THC, or tetrahydrocannabinol, is the primary ingredient in marijuana responsible for the high.
But getting high is not all that it’s good for. THC also has a wide range of medical benefits, and is commonly reported to relieve pain, nausea, and depression, among many other things.
Scientific research on THC began decades ago in Israel, and has since spread to many countries across the globe. Yet its status as an illegal drug has made information about this cannabis compound hard to come by.
Here are six facts about THC that have started to make their way into the spotlight:
1. THC was discovered in 1964
THC was first isolated and synthesized from the cannabis plant by a scientist in Israel named Dr. Raphael Mechoulam.
As a postdoctoral student in the early 60s, Dr. Mechoulam noticed that the active compounds in morphine and cocaine had been isolated, but no one had isolated the active ingredient in marijuana.
Dr. Mechoulam was in such a rush to conduct his research that he actually broke the law by obtaining marijuana from his friends in the police department. But the scientist still managed to isolate THC in 1964, marking the start of a long career dedicated to cannabis research.
The discovery of THC paved the way for later discoveries and earned Dr. Mechoulam numerous honors, including a NIDA Discovery Award in 2011.
2. THC is one of more than 60 active ingredients in cannabis
Despite being the most recognized ingredient in marijuana, THC is just one of many compounds in the plant with known medical uses.
THC belongs to a unique class of compounds called cannabinoids. Since Dr. Mechoulam’s discovery, more than 60 other cannabinoids in cannabis have been identified.
THC and CBD are the two cannabinoids usually found in the highest concentrations.
3. THC is used in FDA-approved pharmaceuticals
While THC is still illegal in the U.S. and most countries around the world, synthetic versions of the chemical have been legally prescribed for decades.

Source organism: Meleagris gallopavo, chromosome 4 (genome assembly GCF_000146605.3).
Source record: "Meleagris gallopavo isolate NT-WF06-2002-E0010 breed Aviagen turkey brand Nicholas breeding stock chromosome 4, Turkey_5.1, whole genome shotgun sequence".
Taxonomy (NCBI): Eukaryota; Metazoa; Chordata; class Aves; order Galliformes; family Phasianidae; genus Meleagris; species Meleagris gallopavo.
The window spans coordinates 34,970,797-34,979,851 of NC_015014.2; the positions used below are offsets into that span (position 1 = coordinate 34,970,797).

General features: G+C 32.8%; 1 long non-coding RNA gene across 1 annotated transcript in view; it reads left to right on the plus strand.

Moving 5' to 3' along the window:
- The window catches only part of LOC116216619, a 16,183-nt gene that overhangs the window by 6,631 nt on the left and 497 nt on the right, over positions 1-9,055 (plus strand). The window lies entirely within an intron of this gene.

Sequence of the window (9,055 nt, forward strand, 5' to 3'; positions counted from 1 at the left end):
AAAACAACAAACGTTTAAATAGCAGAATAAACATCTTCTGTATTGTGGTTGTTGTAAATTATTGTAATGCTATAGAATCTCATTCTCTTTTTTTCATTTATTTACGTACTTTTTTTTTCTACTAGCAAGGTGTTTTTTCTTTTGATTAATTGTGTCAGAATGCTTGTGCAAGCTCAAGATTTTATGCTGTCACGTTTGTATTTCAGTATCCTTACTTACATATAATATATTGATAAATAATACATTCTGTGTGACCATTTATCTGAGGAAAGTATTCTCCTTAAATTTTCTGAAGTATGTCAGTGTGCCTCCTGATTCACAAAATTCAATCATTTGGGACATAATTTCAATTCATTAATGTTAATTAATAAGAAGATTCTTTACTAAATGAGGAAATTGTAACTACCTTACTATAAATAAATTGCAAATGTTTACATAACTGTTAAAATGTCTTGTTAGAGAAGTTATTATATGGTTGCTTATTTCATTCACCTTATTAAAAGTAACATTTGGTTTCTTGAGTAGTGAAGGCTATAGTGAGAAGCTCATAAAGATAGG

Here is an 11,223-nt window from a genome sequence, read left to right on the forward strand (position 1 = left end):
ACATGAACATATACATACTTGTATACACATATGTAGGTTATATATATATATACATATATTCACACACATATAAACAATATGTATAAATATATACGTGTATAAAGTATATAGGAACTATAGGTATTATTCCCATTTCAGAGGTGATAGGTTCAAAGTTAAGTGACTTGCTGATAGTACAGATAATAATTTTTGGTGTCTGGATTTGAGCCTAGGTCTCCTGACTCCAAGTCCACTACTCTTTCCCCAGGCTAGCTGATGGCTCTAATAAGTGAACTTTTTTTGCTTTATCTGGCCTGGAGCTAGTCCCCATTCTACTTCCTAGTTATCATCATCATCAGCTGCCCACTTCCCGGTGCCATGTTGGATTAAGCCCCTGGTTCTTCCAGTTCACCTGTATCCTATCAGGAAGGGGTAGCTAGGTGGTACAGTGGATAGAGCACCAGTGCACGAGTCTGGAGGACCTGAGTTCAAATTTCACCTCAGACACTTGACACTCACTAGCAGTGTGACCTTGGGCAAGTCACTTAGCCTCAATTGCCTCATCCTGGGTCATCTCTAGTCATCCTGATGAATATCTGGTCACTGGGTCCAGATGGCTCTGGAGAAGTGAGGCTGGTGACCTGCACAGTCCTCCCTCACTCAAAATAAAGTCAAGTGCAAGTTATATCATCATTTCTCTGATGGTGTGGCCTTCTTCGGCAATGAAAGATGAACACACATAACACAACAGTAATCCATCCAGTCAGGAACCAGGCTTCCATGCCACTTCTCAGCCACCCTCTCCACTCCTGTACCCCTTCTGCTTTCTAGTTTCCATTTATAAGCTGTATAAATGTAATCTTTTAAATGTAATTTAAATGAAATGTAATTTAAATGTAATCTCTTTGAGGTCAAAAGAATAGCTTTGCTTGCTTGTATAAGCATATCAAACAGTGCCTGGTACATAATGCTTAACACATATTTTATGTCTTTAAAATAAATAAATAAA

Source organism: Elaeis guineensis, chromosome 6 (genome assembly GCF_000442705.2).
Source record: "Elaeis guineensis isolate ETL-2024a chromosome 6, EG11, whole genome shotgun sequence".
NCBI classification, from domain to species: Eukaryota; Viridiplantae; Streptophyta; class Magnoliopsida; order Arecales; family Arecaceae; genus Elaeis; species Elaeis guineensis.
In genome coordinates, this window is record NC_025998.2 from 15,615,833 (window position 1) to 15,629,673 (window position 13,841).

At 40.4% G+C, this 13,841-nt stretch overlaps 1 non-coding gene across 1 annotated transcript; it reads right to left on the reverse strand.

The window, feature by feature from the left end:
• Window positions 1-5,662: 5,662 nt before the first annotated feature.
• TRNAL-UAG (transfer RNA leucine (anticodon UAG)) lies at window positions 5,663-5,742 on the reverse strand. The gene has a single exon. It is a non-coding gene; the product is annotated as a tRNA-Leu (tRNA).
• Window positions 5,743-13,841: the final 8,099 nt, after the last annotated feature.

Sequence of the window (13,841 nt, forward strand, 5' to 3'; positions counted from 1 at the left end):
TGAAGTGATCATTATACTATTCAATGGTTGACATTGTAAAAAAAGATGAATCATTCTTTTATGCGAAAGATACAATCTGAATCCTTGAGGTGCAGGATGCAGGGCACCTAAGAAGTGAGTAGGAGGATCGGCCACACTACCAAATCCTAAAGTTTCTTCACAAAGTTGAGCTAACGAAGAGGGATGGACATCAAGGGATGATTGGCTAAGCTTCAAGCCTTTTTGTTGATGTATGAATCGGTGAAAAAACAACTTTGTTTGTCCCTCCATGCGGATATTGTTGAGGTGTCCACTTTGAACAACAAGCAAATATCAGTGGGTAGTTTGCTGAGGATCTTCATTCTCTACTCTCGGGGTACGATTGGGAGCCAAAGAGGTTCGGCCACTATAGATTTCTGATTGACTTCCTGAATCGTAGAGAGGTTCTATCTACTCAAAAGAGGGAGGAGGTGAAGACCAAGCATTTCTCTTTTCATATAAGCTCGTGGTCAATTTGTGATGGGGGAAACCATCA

The first THC-based pharmaceutical, a pill sold as Marinol (scientific name: dronabinol), was developed by a company called Unimed Pharmaceuticals with funding from the National Cancer Institute. In 1985, Marinol received FDA approval as a treatment for chemotherapy-related nausea and vomiting.
Since then, other pharmaceuticals containing THC have also been developed. These include Cesamet (nabilone), a synthetic isomer of THC, and Sativex (nabiximols), a whole cannabis extract administered as an oral spray.
4. THC can protect brain cells and stimulate their growth
Contrary to popular belief, THC has been proven to have a number of positive effects on brain cells. Whereas most recreational drugs are neurotoxic, THC is considered a “neuroprotectant,” meaning it can protect brain cells from damage caused by things like inflammation and oxidative stress.
What’s more, scientists have even shown that THC can promote the growth of new brain cells through a process known as neurogenesis. This effect was first discovered in 2005 by researchers at the University of Saskatchewan.
The study’s lead author, Dr. Xia Zhang, noted in an interview with Science Daily: “Most ‘drugs of abuse’ suppress neurogenesis. Only marijuana promotes neurogenesis.”
5. Chemicals like THC are found in the body
Following the discovery of THC, scientists searched for decades for similar chemicals in humans that might explain its effects. In 1992, Dr. Mechoulam and his team made another breakthrough when they discovered a molecule called anandamide.
As it turns out, anandamide is one of a few cannabinoids produced in various parts of the body, including the brain. Similar to the way opioids work by mimicking their natural counterparts (endorphins), chemicals in marijuana mimic naturally occurring cannabinoids called endocannabinoids.
Both anandamide and THC act on pathways in the body called cannabinoid receptors. In the brain, anandamide works to regulate mood, sleep, memory and appetite.
6. THC doesn’t always come with a high
Most people know of THC because of its ability to induce euphoria, or a high. Interesting enough, THC does not always have this effect on its own.
That’s because THC is mostly present in the cannabis plant as THCA (tetrahydrocannabinolic acid), its acidic precursor. THCA is not psychoactive, which is why ingesting cannabis raw is unpopular among recreational users. On the other hand, medical users commonly take raw preparations, since THCA possesses some of the same therapeutic benefits as THC.
THCA is typically converted to THC when exposed to heat, through a process called decarboxylation (or “decarbing”). However, when plants are stored, small amounts of the acid may be converted to THC over time.